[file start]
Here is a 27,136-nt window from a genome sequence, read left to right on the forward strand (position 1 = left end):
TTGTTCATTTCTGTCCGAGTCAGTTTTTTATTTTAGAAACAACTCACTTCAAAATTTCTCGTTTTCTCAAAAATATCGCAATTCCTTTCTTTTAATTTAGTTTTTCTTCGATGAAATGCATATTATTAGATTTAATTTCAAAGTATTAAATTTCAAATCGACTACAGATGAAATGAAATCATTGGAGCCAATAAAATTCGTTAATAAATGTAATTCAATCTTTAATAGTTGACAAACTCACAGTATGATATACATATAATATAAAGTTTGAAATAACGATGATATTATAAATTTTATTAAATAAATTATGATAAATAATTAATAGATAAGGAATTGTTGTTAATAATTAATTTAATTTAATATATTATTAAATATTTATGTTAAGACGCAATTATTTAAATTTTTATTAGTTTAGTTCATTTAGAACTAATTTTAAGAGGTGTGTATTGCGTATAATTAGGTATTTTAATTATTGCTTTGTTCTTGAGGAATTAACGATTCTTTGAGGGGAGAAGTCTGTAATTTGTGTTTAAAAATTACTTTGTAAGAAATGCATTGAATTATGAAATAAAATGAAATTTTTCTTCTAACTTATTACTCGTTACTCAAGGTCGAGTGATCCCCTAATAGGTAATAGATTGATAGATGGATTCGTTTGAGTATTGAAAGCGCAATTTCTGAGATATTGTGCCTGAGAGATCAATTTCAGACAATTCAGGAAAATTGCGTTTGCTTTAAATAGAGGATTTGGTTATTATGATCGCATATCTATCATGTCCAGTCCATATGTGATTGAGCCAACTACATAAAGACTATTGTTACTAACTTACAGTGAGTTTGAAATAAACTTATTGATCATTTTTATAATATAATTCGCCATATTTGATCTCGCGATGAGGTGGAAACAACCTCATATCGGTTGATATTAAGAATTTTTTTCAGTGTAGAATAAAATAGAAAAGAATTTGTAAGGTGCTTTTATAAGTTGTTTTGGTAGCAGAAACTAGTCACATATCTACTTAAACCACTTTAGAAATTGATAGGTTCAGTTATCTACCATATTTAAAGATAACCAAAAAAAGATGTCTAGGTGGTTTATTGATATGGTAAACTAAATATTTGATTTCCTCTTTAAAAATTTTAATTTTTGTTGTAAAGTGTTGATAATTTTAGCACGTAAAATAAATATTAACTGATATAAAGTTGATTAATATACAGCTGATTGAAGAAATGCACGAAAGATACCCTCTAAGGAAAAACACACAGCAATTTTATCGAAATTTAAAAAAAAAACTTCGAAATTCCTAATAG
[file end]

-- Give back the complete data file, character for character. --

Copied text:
Here is a 27,136-nt window from a genome sequence, read left to right on the forward strand (position 1 = left end):
TTGTTCATTTCTGTCCGAGTCAGTTTTTTATTTTAGAAACAACTCACTTCAAAATTTCTCGTTTTCTCAAAAATATCGCAATTCCTTTCTTTTAATTTAGTTTTTCTTCGATGAAATGCATATTATTAGATTTAATTTCAAAGTATTAAATTTCAAATCGACTACAGATGAAATGAAATCATTGGAGCCAATAAAATTCGTTAATAAATGTAATTCAATCTTTAATAGTTGACAAACTCACAGTATGATATACATATAATATAAAGTTTGAAATAACGATGATATTATAAATTTTATTAAATAAATTATGATAAATAATTAATAGATAAGGAATTGTTGTTAATAATTAATTTAATTTAATATATTATTAAATATTTATGTTAAGACGCAATTATTTAAATTTTTATTAGTTTAGTTCATTTAGAACTAATTTTAAGAGGTGTGTATTGCGTATAATTAGGTATTTTAATTATTGCTTTGTTCTTGAGGAATTAACGATTCTTTGAGGGGAGAAGTCTGTAATTTGTGTTTAAAAATTACTTTGTAAGAAATGCATTGAATTATGAAATAAAATGAAATTTTTCTTCTAACTTATTACTCGTTACTCAAGGTCGAGTGATCCCCTAATAGGTAATAGATTGATAGATGGATTCGTTTGAGTATTGAAAGCGCAATTTCTGAGATATTGTGCCTGAGAGATCAATTTCAGACAATTCAGGAAAATTGCGTTTGCTTTAAATAGAGGATTTGGTTATTATGATCGCATATCTATCATGTCCAGTCCATATGTGATTGAGCCAACTACATAAAGACTATTGTTACTAACTTACAGTGAGTTTGAAATAAACTTATTGATCATTTTTATAATATAATTCGCCATATTTGATCTCGCGATGAGGTGGAAACAACCTCATATCGGTTGATATTAAGAATTTTTTTCAGTGTAGAATAAAATAGAAAAGAATTTGTAAGGTGCTTTTATAAGTTGTTTTGGTAGCAGAAACTAGTCACATATCTACTTAAACCACTTTAGAAATTGATAGGTTCAGTTATCTACCATATTTAAAGATAACCAAAAAAAGATGTCTAGGTGGTTTATTGATATGGTAAACTAAATATTTGATTTCCTCTTTAAAAATTTTAATTTTTGTTGTAAAGTGTTGATAATTTTAGCACGTAAAATAAATATTAACTGATATAAAGTTGATTAATATACAGCTGATTGAAGAAATGCACGAAAGATACCCTCTAAGGAAAAACACACAGCAATTTTATCGAAATTTAAAAAAAAAACTTCGAAATTCCTAATAG